After years of looking down my nose, a well-known pose among those who don’t like it, I took up yoga. I couldn’t touch my toes, but I was allowed to touch the toes of the person next to me instead. I couldn’t do a ‘namaste’ behind my back, so I was allowed to do one in front.

But my biggest problem is I can’t tell if I have got a pose right or not. Should only my foot swing between my hands or my knee too? At some future date, when I am finally able to bring my leg around my neck while folding my tongue and getting my toes to touch my knee, how will I know I have got it right?

Now I will be able to tell, thanks to an Australian fashion designer who has developed vibrating yoga pants that buzz in contact with specific body parts as directed by a cell-phone app that calls out poses.

When you work yourself into a pose, five sensors in the pants scan your body, collecting data. If you haven’t got it right, the pants will vibrate and buzz in targeted spots, to indicate where to make an adjustment.

Pretty useful. But I suspect I shall emerge from a session with black and blue marks on my body thanks to all those vibrations and buzzes.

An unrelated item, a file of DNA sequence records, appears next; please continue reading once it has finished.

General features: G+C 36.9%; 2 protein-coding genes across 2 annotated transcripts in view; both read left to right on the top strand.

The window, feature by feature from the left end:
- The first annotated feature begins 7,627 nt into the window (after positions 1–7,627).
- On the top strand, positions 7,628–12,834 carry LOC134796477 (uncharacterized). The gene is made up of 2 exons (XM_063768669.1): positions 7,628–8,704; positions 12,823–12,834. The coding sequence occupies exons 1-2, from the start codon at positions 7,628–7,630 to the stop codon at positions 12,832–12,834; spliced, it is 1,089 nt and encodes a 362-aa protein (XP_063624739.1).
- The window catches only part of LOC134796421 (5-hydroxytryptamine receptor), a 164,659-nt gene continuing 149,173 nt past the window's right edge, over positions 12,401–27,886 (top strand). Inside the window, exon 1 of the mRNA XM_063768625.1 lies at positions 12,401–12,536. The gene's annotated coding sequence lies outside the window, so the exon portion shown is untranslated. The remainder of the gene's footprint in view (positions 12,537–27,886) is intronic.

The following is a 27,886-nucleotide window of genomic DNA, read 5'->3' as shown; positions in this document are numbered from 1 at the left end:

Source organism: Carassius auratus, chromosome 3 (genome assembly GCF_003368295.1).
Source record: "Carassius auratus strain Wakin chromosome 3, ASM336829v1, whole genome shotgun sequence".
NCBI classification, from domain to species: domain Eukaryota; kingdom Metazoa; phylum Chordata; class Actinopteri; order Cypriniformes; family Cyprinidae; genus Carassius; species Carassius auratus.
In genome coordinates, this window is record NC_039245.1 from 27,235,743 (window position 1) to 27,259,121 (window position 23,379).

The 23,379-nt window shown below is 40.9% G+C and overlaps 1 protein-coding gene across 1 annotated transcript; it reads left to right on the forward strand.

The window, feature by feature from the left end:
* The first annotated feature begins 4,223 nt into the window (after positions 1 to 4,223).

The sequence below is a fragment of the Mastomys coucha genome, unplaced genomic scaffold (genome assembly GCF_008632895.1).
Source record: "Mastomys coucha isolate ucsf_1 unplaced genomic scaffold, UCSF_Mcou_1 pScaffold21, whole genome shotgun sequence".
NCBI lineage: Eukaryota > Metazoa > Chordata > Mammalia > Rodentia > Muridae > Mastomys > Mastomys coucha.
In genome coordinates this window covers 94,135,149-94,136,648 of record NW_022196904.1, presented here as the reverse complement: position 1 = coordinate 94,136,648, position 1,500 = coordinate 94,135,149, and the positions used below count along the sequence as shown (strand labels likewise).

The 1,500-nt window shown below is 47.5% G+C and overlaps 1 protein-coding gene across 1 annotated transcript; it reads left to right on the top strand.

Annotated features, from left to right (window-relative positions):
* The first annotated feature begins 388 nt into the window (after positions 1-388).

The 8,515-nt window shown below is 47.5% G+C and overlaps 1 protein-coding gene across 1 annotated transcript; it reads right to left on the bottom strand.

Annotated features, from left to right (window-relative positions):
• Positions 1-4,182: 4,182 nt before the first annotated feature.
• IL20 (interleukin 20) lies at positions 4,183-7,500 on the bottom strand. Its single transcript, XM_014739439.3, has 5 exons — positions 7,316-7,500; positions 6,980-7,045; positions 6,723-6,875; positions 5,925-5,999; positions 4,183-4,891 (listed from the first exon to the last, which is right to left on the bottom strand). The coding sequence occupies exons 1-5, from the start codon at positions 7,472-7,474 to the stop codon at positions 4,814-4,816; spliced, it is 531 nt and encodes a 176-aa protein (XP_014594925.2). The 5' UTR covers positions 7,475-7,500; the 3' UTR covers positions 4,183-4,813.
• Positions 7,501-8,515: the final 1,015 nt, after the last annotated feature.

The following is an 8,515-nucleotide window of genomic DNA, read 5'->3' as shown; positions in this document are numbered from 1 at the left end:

And that’s not all. After each pose, the app on your phone will say, “Congratulations’’, in a robotic female voice. Or, “Please look at the instructor and try again’’.

I suspect, in my case, it will also say, “Why do you waste your time here? Why don’t you take up stamp collecting or water colours instead?”

The pants, its inventor says, have to be charged between workouts. This is a happy coincidence, for I need to be charged after a workout too.

The inventor, Billie Whitehouse, seven years ago developed vibrating underwear (no comment) and then a blazer that vibrates to tell the wearer when to turn right or left.

I can see myself wearing the blazer all my directionally-challenged life. The yoga is a minor problem compared to my issues with driving. Like a young politician, I always ask myself, should I turn right or left? I belong to the Yogi Berra school of thought: “When you come to a fork in the road,” said the legendary baseball player, “take it.”

I shall now wait for Ms. Whitehouse to invent a vibrating something (handkerchief, perhaps, or socks) that will tell me which way to turn to avoid the yoga class. The last time I thought I was running away from it, I landed right in the middle of it and had to touch somebody’s toes.

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